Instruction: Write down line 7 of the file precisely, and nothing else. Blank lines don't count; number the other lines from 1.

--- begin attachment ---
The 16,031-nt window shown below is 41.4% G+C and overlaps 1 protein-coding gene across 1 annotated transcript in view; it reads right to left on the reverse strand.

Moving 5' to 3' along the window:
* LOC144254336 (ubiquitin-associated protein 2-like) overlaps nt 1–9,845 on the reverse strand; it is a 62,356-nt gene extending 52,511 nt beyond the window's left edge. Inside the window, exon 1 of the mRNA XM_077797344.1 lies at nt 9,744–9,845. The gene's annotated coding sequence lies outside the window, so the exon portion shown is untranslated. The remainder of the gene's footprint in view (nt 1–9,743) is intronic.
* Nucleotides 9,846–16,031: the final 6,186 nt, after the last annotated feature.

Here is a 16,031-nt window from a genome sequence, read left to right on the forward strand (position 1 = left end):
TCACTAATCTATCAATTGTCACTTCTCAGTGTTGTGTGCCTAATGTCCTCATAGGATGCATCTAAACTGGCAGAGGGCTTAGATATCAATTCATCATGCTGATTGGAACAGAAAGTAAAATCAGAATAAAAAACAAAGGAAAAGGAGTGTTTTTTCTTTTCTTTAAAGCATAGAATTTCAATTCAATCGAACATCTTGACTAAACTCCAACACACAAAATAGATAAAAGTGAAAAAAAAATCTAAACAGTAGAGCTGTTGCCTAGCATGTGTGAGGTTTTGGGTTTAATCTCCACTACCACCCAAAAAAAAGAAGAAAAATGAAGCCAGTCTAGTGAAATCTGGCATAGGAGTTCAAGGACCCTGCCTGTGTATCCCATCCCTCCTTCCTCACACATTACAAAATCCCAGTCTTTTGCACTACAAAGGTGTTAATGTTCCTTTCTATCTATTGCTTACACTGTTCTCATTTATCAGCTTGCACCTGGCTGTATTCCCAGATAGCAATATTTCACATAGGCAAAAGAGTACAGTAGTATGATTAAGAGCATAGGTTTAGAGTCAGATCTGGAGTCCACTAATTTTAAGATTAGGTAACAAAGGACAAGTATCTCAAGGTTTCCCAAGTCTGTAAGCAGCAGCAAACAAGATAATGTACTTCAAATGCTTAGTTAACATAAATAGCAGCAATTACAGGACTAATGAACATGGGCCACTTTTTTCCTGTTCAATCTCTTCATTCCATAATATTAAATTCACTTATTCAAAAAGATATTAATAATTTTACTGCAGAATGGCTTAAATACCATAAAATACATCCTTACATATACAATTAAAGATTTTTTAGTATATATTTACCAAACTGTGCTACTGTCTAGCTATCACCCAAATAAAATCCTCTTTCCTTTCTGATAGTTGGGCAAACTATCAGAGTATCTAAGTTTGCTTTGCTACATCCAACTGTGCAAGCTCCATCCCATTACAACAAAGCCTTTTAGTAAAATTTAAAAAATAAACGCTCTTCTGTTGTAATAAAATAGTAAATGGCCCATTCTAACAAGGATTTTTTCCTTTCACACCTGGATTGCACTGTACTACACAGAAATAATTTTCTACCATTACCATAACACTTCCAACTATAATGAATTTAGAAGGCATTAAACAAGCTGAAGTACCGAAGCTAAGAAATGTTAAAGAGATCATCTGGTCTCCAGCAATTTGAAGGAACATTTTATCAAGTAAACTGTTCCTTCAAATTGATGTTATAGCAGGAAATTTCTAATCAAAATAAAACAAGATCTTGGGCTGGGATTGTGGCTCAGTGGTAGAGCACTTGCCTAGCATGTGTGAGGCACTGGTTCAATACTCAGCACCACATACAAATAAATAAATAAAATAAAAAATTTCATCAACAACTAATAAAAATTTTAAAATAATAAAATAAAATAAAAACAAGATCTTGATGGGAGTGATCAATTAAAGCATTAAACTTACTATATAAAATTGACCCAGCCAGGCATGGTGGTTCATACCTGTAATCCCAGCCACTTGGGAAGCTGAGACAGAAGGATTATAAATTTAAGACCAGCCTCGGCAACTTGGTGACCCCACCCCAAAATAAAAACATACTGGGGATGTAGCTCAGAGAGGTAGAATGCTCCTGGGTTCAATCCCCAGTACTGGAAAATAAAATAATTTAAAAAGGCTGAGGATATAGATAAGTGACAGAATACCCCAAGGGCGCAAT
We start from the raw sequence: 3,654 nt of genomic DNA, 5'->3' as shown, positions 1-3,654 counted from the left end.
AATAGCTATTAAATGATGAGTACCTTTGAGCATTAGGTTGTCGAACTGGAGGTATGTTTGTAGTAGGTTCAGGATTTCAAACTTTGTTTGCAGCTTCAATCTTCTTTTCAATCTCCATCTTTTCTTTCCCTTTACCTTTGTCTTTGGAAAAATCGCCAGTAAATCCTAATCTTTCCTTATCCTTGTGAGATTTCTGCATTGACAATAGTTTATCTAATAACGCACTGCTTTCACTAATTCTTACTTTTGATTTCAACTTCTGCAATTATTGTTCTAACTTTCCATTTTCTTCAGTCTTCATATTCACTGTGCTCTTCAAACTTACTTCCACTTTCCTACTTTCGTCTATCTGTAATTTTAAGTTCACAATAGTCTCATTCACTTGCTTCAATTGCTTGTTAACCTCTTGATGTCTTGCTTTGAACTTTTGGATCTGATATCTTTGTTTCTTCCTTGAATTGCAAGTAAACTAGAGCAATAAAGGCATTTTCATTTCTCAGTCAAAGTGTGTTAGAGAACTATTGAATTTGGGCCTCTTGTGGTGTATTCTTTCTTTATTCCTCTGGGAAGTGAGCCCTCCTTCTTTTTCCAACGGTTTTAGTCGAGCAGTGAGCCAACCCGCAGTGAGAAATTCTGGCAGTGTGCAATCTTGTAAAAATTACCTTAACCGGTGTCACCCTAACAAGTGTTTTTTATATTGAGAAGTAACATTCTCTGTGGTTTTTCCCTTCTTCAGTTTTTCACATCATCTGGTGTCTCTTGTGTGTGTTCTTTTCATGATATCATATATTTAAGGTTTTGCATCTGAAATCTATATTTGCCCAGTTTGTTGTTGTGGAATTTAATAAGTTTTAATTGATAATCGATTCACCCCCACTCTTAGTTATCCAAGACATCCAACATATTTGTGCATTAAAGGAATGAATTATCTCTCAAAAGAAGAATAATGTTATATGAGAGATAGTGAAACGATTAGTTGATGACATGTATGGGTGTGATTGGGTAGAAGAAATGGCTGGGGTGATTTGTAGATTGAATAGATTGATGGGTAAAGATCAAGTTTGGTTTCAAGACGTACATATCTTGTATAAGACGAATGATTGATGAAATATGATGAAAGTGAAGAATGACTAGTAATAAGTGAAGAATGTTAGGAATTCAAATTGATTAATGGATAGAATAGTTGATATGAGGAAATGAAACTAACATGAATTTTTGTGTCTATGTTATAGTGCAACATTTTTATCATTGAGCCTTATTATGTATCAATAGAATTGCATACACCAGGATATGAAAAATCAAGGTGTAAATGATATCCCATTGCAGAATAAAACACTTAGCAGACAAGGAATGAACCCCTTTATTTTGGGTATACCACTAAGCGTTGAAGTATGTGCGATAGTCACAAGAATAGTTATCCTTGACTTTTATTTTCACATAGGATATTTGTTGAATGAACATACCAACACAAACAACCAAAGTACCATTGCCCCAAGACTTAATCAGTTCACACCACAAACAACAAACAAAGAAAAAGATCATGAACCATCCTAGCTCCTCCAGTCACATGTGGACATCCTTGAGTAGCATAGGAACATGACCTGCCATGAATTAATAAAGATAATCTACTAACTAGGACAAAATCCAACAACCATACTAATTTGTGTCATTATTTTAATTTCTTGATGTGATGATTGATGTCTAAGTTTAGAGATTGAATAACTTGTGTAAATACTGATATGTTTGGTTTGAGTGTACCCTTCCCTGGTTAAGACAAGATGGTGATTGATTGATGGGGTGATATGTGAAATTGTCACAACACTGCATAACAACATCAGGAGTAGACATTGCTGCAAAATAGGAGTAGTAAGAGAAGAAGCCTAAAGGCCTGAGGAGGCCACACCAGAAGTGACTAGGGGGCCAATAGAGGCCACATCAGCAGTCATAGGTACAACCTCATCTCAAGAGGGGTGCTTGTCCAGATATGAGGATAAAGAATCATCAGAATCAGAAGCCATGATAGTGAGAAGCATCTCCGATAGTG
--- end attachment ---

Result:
We start from the raw sequence: 3,654 nt of genomic DNA, 5'->3' as shown, positions 1-3,654 counted from the left end.